The victim was Kim Myong-song, who defected from North Korea in 2002 and has worked as a journalist for the South Korean conservative daily Chosun Ilbo since 2013.
In apparent allusion to the sensitive nature of the talks, a spokesman for South Korea’s unification ministry said the ban, which was not requested by North Korea, was due to the “special circumstances.” He suggested that the presence of a reporter who is a former defector known for his hard-hitting articles might have upset the North Koreans and derailed the talks.
“Press freedom cannot admit any exceptions, and excluding a South Korean journalist because of their North Korean origin or trenchant reporting style is unworthy of the great democracy that is South Korea,” said Cédric Alviani, the head of RSF’s East Asia desk. “The South Korea authorities must take care not to repeat this dangerous precedent.”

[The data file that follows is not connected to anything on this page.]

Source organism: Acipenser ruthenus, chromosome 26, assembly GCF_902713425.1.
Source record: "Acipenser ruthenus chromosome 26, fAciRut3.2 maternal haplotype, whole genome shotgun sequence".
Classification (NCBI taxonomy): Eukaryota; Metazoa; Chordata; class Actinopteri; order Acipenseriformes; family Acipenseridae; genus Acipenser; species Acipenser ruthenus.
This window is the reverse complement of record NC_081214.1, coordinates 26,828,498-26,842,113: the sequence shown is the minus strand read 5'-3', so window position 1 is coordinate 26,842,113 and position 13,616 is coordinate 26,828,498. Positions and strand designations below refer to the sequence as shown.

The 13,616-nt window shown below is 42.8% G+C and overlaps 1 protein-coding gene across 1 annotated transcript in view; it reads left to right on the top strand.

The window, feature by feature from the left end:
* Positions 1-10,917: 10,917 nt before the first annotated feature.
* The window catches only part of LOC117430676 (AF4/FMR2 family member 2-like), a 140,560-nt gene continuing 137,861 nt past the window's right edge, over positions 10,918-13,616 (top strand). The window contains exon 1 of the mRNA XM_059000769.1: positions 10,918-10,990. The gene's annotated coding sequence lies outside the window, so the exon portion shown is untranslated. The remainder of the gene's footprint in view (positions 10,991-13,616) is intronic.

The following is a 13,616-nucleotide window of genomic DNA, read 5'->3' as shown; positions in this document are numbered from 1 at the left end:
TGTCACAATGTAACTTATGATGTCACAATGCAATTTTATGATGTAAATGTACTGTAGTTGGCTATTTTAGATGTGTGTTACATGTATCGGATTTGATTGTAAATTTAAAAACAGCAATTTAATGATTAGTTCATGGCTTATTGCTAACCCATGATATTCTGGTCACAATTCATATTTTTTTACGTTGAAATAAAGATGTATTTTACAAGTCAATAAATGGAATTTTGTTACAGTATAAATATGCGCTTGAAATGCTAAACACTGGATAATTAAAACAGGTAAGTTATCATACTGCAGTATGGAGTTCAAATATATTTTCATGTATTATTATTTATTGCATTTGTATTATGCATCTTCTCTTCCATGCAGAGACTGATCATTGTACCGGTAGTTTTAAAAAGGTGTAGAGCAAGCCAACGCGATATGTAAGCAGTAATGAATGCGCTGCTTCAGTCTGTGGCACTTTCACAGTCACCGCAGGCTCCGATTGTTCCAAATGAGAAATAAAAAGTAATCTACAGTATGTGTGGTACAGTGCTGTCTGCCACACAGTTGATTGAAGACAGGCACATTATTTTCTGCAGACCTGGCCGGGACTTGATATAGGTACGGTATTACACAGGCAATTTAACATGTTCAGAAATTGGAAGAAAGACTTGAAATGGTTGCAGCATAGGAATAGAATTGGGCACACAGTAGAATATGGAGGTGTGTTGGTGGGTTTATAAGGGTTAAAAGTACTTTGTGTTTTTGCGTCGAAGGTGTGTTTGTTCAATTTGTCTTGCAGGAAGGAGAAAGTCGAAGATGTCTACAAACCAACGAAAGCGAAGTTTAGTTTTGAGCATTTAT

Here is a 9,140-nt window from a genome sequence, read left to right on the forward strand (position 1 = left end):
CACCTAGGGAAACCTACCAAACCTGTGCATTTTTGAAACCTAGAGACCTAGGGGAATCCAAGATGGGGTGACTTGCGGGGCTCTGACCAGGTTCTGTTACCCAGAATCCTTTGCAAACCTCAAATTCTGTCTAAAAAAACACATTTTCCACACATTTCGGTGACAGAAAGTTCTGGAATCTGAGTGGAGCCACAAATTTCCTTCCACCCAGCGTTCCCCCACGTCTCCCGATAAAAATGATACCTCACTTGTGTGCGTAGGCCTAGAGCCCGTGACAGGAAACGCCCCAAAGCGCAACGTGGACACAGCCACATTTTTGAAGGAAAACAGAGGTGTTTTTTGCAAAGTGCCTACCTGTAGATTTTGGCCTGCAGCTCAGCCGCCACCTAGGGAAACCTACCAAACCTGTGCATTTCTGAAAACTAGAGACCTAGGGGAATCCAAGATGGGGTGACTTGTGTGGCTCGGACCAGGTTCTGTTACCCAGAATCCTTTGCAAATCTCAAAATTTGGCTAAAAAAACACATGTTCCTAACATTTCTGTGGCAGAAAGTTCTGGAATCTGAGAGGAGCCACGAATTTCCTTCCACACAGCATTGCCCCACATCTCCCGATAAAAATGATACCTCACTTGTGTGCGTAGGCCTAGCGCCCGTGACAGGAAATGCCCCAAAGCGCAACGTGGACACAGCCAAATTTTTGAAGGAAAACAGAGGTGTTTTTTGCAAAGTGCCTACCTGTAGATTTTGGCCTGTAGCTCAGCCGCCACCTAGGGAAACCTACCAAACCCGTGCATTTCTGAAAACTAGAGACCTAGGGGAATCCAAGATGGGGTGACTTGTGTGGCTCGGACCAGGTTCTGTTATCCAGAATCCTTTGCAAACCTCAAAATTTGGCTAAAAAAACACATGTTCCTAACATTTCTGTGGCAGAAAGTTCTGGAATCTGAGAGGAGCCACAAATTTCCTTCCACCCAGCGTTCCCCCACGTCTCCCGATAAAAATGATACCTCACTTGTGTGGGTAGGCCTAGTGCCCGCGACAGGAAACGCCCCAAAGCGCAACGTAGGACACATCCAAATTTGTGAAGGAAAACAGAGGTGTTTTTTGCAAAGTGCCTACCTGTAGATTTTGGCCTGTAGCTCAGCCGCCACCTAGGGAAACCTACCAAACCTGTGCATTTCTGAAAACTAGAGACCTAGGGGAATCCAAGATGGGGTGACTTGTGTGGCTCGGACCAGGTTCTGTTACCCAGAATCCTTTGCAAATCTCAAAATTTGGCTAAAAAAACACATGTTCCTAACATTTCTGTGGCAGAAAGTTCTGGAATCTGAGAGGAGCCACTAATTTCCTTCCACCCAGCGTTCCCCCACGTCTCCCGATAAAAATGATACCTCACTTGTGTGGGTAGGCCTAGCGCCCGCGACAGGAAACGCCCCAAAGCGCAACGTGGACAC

After a dark decade for press freedom, South Korea saw a significant improvement last year and went from 63rd to 43rd in RSF’s 2018 World Press Freedom Index. Moon Jae-in, a former human rights lawyer elected president in May 2017, has pledged to ensure that South Korea will be ranked 30th by the end of his term of office.